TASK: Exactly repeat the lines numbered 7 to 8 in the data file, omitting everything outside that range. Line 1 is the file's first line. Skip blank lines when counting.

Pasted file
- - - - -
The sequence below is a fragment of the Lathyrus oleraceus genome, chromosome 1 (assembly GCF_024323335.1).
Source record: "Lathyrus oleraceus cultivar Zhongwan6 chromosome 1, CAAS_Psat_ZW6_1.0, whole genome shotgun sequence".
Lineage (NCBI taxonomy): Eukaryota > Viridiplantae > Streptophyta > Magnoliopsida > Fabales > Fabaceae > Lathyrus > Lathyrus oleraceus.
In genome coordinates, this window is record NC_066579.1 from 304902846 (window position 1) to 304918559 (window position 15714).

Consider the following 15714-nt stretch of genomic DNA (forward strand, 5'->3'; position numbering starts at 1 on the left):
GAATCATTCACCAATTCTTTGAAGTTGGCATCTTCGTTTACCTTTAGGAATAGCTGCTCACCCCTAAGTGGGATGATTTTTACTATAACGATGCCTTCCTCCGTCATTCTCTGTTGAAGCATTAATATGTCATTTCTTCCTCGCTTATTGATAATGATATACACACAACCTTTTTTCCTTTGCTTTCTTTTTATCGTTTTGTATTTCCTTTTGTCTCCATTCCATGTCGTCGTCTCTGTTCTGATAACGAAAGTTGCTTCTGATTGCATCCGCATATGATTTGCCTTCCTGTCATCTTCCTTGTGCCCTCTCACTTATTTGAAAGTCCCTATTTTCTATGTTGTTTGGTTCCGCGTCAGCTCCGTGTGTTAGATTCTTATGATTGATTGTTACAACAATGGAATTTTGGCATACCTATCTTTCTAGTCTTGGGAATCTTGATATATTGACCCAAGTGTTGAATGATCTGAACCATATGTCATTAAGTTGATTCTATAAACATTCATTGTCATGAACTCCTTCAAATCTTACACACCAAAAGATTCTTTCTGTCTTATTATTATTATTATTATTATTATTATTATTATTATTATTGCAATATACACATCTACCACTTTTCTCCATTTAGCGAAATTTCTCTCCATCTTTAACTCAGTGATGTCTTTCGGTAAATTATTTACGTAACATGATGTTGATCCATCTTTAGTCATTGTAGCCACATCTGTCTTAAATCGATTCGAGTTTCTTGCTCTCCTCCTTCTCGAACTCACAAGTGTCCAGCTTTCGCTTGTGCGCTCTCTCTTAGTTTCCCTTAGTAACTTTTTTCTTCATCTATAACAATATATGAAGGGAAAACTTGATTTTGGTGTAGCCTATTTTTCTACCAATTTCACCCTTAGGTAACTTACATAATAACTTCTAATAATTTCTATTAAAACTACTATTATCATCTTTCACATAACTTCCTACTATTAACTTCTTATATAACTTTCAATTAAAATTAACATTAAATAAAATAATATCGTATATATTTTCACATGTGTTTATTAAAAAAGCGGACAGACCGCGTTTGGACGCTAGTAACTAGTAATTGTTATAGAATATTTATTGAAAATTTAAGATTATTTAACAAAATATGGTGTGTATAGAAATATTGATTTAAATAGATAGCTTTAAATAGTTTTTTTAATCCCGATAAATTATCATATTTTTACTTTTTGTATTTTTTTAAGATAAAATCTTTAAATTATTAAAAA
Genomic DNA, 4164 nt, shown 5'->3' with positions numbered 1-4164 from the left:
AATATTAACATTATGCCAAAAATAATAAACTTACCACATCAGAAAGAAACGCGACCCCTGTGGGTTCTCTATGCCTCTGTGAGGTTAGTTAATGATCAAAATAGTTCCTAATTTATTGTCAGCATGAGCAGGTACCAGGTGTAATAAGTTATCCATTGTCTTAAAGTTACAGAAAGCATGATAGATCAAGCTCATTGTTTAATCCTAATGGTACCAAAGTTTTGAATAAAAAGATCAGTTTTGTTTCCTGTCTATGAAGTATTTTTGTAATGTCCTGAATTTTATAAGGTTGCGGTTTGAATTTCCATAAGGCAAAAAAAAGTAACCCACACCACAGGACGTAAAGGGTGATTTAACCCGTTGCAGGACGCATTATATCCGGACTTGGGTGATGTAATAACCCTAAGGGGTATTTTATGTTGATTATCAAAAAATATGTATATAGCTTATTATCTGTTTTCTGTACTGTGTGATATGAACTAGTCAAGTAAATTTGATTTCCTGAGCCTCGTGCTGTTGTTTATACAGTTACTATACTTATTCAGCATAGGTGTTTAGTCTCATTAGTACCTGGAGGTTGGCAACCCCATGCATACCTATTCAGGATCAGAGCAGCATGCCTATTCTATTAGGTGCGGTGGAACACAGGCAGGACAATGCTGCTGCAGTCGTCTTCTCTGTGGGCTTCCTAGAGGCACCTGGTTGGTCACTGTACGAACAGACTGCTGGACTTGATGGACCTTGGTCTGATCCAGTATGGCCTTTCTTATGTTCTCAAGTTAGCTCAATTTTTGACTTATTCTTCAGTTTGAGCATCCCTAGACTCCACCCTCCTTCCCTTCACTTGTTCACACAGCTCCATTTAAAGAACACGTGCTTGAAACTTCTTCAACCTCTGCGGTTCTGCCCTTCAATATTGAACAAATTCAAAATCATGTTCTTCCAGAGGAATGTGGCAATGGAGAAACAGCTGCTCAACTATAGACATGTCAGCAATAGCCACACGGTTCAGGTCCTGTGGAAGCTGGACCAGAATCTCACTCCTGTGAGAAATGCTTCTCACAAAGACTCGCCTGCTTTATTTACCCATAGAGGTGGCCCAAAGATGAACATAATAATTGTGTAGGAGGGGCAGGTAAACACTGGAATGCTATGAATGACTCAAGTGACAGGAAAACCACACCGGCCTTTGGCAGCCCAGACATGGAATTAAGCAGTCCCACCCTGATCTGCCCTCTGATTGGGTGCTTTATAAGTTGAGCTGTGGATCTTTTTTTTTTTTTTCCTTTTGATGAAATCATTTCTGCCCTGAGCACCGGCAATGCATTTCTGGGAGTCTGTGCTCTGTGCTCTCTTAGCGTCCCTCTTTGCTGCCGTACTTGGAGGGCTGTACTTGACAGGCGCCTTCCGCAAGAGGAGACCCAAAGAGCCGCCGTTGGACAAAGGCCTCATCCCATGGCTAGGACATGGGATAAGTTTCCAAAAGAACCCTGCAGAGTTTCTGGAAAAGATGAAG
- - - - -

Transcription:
Genomic DNA, 4164 nt, shown 5'->3' with positions numbered 1-4164 from the left:
AATATTAACATTATGCCAAAAATAATAAACTTACCACATCAGAAAGAAACGCGACCCCTGTGGGTTCTCTATGCCTCTGTGAGGTTAGTTAATGATCAAAATAGTTCCTAATTTATTGTCAGCATGAGCAGGTACCAGGTGTAATAAGTTATCCATTGTCTTAAAGTTACAGAAAGCATGATAGATCAAGCTCATTGTTTAATCCTAATGGTACCAAAGTTTTGAATAAAAAGATCAGTTTTGTTTCCTGTCTATGAAGTATTTTTGTAATGTCCTGAATTTTATAAGGTTGCGGTTTGAATTTCCATAAGGCAAAAAAAAGTAACCCACACCACAGGACGTAAAGGGTGATTTAACCCGTTGCAGGACGCATTATATCCGGACTTGGGTGATGTAATAACCCTAAGGGGTATTTTATGTTGATTATCAAAAAATATGTATATAGCTTATTATCTGTTTTCTGTACTGTGTGATATGAACTAGTCAAGTAAATTTGATTTCCTGAGCCTCGTGCTGTTGTTTATACAGTTACTATACTTATTCAGCATAGGTGTTTAGTCTCATTAGTACCTGGAGGTTGGCAACCCCATGCATACCTATTCAGGATCAGAGCAGCATGCCTATTCTATTAGGTGCGGTGGAACACAGGCAGGACAATGCTGCTGCAGTCGTCTTCTCTGTGGGCTTCCTAGAGGCACCTGGTTGGTCACTGTACGAACAGACTGCTGGACTTGATGGACCTTGGTCTGATCCAGTATGGCCTTTCTTATGTTCTCAAGTTAGCTCAATTTTTGACTTATTCTTCAGTTTGAGCATCCCTAGACTCCACCCTCCTTCCCTTCACTTGTTCACACAGCTCCATTTAAAGAACACGTGCTTGAAACTTCTTCAACCTCTGCGGTTCTGCCCTTCAATATTGAACAAATTCAAAATCATGTTCTTCCAGAGGAATGTGGCAATGGAGAAACAGCTGCTCAACTATAGACATGTCAGCAATAGCCACACGGTTCAGGTCCTGTGGAAGCTGGACCAGAATCTCACTCCTGTGAGAAATGCTTCTCACAAAGACTCGCCTGCTTTATTTACCCATAGAGGTGGCCCAAAGATGAACATAATAATTGTGTAGGAGGGGCAGGTAAACACTGGAATGCTATGAATGACTCAAGTGACAGGAAAACCACACCGGCCTTTGGCAGCCCAGACATGGAATTAAGCAGTCCCACCCTGATCTGCCCTCTGATTGGGTGCTTTATAAGTTGAGCTGTGGATCTTTTTTTTTTTTTTCCTTTTGATGAAATCATTTCTGCCCTGAGCACCGGCAATGCATTTCTGGGAGTCTGTGCTCTGTGCTCTCTTAGCGTCCCTCTTTGCTGCCGTACTTGGAGGGCTGTACTTGACAGGCGCCTTCCGCAAGAGGAGACCCAAAGAGCCGCCGTTGGACAAAGGCCTCATCCCATGGCTAGGACATGGGATAAGTTTCCAAAAGAACCCTGCAGAGTTTCTGGAAAAGATGAAG